Great Britain’s men’s 4x100m relay team won a record eighth swimming medal in the Tokyo Olympics on Tuesday, finishing second behind USA.
|Dates: July 23rd to August 8th, Tokyo time: BST +8|
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Duncan Scott’s silver in the men’s 4x100m medley relay established a new record for medals won by a Briton at a single Games in Tokyo 2020, setting a new record for medals won by a Briton at a single Games.
Scott, Adam Peaty, Luke Greenbank, and James Guy finished 0.73 seconds behind the gold-medal winners, the United States of America.
Italy took bronze after finishing third.
Scott’s fourth medal in Tokyo came in the form of silver, capping up Britain’s most successful Olympics in the pool.
In the last event of the swimming, the USA required a world record time of three minutes 26.78 seconds to defeat Great Britain to gold.
Caeleb Dressel, an American superstar, won his fifth gold medal in Tokyo with the victory. He joins Michael Phelps, Mark Spitz, and Matt Biondi, as well as Kristin Otto of East Germany, as the only swimmers to win five gold medals in a single Olympics.
After a very successful Olympics, British swimmers say their goodbyes in the pool.
Great Britain’s swimmers finish the Tokyo Olympics with four gold medals, three silver medals, and one bronze medal, capping off an amazing reversal in fortunes.
They completed London 2012 with only three medals – one silver and two bronze – less than a decade ago, and they only won one gold medal in the previous Olympics in Rio.
They will now depart Tokyo with eight medals, the most in any sport won by Great Britain at these Games.
Only Bradley Wiggins, Chris Hoy, and Jason Kenny have won more Olympic medals than Scott, who has three silvers and one gold.
Scott told Sport, “I have a lot of excellent team-mates.” “I’ve been lucky enough to be a member of several fantastic relay teams.”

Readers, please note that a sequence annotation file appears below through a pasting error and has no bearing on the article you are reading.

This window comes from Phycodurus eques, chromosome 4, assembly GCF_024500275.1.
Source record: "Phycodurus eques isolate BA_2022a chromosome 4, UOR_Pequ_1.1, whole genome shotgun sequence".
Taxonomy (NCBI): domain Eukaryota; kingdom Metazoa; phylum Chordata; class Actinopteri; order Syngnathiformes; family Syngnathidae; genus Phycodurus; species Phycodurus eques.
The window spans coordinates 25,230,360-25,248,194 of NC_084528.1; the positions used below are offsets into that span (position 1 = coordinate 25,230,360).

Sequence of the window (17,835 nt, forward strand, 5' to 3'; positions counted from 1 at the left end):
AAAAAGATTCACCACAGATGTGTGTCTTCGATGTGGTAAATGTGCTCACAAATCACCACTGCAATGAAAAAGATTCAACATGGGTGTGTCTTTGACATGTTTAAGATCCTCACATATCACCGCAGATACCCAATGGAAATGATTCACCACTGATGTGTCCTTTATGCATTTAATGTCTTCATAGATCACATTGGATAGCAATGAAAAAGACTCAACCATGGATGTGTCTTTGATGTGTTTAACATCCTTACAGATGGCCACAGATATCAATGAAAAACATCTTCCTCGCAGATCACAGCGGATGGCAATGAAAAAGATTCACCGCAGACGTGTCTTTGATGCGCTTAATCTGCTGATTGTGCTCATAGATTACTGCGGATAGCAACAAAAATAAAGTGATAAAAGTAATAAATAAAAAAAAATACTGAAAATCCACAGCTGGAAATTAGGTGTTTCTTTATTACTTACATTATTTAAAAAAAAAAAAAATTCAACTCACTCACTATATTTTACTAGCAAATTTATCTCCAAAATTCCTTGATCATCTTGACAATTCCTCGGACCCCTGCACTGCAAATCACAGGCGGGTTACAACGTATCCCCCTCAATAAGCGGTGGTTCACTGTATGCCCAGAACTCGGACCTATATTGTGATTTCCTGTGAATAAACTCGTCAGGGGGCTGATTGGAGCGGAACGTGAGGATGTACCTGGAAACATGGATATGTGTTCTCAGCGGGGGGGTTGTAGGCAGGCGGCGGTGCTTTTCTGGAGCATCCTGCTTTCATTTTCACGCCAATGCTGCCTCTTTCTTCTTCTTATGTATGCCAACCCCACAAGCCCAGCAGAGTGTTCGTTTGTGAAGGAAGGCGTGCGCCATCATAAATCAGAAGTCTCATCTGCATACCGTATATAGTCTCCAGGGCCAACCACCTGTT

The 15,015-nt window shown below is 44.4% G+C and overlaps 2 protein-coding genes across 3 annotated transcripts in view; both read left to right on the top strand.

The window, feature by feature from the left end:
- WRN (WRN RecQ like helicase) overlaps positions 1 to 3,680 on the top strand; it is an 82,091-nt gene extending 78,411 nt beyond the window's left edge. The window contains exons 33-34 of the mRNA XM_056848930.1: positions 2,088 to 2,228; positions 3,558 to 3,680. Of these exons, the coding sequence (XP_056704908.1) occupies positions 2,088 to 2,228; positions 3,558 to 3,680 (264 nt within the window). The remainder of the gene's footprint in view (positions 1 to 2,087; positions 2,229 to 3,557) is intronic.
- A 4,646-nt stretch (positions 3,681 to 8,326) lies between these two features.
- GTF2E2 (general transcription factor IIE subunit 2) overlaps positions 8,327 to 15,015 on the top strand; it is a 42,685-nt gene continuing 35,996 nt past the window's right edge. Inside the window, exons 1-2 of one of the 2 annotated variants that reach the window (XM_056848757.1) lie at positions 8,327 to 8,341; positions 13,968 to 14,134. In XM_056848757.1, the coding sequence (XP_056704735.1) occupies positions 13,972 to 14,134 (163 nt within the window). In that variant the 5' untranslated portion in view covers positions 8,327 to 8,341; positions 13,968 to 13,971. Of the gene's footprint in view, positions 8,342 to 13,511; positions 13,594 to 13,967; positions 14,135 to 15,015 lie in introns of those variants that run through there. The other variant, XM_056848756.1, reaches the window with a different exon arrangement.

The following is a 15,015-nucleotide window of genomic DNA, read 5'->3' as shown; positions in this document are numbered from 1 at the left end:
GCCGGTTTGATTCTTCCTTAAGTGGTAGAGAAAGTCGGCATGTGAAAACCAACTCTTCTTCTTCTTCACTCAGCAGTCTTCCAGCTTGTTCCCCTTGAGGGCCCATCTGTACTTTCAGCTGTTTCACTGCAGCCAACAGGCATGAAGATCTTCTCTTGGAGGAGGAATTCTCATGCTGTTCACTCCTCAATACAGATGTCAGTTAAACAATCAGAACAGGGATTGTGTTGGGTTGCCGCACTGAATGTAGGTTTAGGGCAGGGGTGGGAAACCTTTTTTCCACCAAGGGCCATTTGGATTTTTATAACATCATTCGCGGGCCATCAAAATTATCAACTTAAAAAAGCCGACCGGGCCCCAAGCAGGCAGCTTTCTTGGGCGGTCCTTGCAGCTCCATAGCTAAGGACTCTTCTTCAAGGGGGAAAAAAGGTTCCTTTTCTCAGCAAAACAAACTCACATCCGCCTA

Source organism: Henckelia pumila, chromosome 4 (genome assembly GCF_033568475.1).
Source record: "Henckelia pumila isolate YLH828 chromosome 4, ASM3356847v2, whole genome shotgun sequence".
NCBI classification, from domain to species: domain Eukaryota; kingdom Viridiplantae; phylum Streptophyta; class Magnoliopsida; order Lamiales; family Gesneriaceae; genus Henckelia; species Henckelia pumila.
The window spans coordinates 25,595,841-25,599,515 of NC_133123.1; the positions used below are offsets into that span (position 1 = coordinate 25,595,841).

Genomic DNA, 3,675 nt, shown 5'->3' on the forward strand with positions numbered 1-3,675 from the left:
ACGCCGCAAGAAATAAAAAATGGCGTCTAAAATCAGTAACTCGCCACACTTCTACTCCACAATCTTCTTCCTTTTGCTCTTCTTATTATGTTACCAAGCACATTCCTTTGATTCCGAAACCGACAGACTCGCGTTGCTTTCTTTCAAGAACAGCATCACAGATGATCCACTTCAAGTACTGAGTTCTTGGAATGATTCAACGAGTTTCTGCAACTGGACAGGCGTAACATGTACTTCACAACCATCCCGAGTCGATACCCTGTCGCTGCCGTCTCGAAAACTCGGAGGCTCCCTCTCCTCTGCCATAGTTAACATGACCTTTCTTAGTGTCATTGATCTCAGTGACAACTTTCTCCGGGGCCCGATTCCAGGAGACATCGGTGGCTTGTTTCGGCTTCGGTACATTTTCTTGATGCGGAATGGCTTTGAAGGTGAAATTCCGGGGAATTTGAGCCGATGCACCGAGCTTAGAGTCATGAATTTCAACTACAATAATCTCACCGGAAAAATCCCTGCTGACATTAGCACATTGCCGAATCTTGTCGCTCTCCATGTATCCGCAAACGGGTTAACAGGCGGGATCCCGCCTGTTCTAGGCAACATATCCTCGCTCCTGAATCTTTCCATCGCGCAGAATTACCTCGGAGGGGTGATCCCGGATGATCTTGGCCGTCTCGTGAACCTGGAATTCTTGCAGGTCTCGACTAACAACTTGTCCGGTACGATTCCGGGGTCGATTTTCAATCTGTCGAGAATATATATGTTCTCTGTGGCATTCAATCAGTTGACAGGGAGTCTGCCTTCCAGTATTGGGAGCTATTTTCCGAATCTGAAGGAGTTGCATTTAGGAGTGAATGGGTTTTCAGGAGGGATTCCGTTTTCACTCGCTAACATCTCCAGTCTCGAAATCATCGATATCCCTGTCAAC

Peaty, who won Britain’s first gold medal of the Games in the men’s 100m breaststroke, now has three medals to his name, two of which are gold.
However, rather than celebrating a record-breaking medal count, the foursome was upset that they did not end with a final gold, emphasizing how far Great Britain had come in swimming.
“That is the current norm,” Peaty remarked.
“We’re not interested in bronzes or silvers; we want to know how to earn gold. That is how I see things.”
Dressel is leading the push for a medal for the United States.
Dressel won the men’s 50m freestyle in a dominating performance before assisting the USA to gold in the relay.
The 24-year-old added to his 100m freestyle, 100m butterfly, and 4x100m freestyle relay medals in Tokyo by winning in an Olympic record speed of 21.07 seconds.
Ben Proud of the United Kingdom came in fifth place, with France’s Florent Manaudou taking silver and Brazil’s Bruno Fratus taking bronze.
Bobby Finke, a teammate of Dressel’s, won gold in the men’s 1500m freestyle, adding to the USA’s medal tally. Mykhailo Romanchuk of Ukraine won silver, Florian Wellbrock of Germany won bronze, and Dan Jervis of the United Kingdom finished fifth.
Emma McKeon earned her 10th Olympic medal in the women’s 50m freestyle, more than any other Australian athlete in history.
The 27-year-old set an Olympic record by crossing the finish line in 23.81 seconds to win her third gold medal of the Games and sixth overall in Tokyo. Her ten Olympic medals put her ahead of Ian Thorpe, an Australian swimming icon.
World record holder from Sweden Sarah Sjostrom came in second, with Pernille Blume of Denmark coming in third.
Finally, Australia won gold in the women’s 4x100m medley relay, while the United States came in second and Canada claimed third.